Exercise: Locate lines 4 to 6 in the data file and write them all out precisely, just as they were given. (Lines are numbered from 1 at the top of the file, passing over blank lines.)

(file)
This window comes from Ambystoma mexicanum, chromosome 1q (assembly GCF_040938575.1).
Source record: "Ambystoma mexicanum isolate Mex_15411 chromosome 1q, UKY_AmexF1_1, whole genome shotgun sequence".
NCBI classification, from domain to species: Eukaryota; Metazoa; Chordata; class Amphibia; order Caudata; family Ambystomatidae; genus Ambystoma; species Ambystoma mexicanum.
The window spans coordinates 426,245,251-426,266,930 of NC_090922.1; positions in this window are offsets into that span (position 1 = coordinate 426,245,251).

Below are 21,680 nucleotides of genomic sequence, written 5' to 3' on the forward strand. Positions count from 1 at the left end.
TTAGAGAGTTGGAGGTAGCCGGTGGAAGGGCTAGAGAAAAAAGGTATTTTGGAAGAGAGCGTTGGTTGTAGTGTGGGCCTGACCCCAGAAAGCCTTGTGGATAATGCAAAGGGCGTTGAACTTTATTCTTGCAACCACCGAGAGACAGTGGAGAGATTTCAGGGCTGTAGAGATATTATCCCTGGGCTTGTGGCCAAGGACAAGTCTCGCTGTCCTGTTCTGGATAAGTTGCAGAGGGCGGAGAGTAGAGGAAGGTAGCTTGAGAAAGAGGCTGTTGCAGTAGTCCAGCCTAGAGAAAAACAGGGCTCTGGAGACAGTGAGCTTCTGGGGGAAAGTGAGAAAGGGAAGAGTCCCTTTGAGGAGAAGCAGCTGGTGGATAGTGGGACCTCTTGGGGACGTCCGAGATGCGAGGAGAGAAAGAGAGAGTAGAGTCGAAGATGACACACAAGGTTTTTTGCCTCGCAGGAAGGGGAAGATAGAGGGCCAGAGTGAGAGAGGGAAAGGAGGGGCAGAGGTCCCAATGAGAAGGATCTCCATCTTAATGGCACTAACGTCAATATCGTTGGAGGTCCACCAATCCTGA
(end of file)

The window spans coordinates 426,245,251-426,266,930 of NC_090922.1; positions in this window are offsets into that span (position 1 = coordinate 426,245,251).

Below are 21,680 nucleotides of genomic sequence, written 5' to 3' on the forward strand. Positions count from 1 at the left end.
TTAGAGAGTTGGAGGTAGCCGGTGGAAGGGCTAGAGAAAAAAGGTATTTTGGAAGAGAGCGTTGGTTGTAGTGTGGGCCTGACCCCAGAAAGCCTTGTGGATAATGCAAAGGGCGTTGAACTTTATTCTTGCAACCACCGAGAGACAGTGGAGAGATTTCAGGGCTGTAGAGATATTATCCCTGGGCTTGTGGCCAAGGACAAGTCTCGCTGTCCTGTTCTGGATAAGTTGCAGAGGGCGGAGAGTAGAGGAAGGTAGCTTGAGAAAGAGGCTGTTGCAGTAGTCCAGCCTAGAGAAAAACAGGGCTCTGGAGACAGTGAGCTTCTGGGGGAAAGTGAGAAAGGGAAGAGTCCCTTTGAGGAGAAGCAGCTGGTGGATAGTGGGACCTCTTGGGGACGTCCGAGATGCGAGGAGAGAAAGAGAGAGTAGAGTCGAAGATGACACACAAGGTTTTTTGCCTCGCAGGAAGGGGAAGATAGAGGGCCAGAGTGAGAGAGGGAAAGGAGGGGCAGAGGTCCCAATGAGAAGGATCTCCATCTTAATGGCACTAACGTCAATATCGTTGGAGGTCCACCAATCCTGA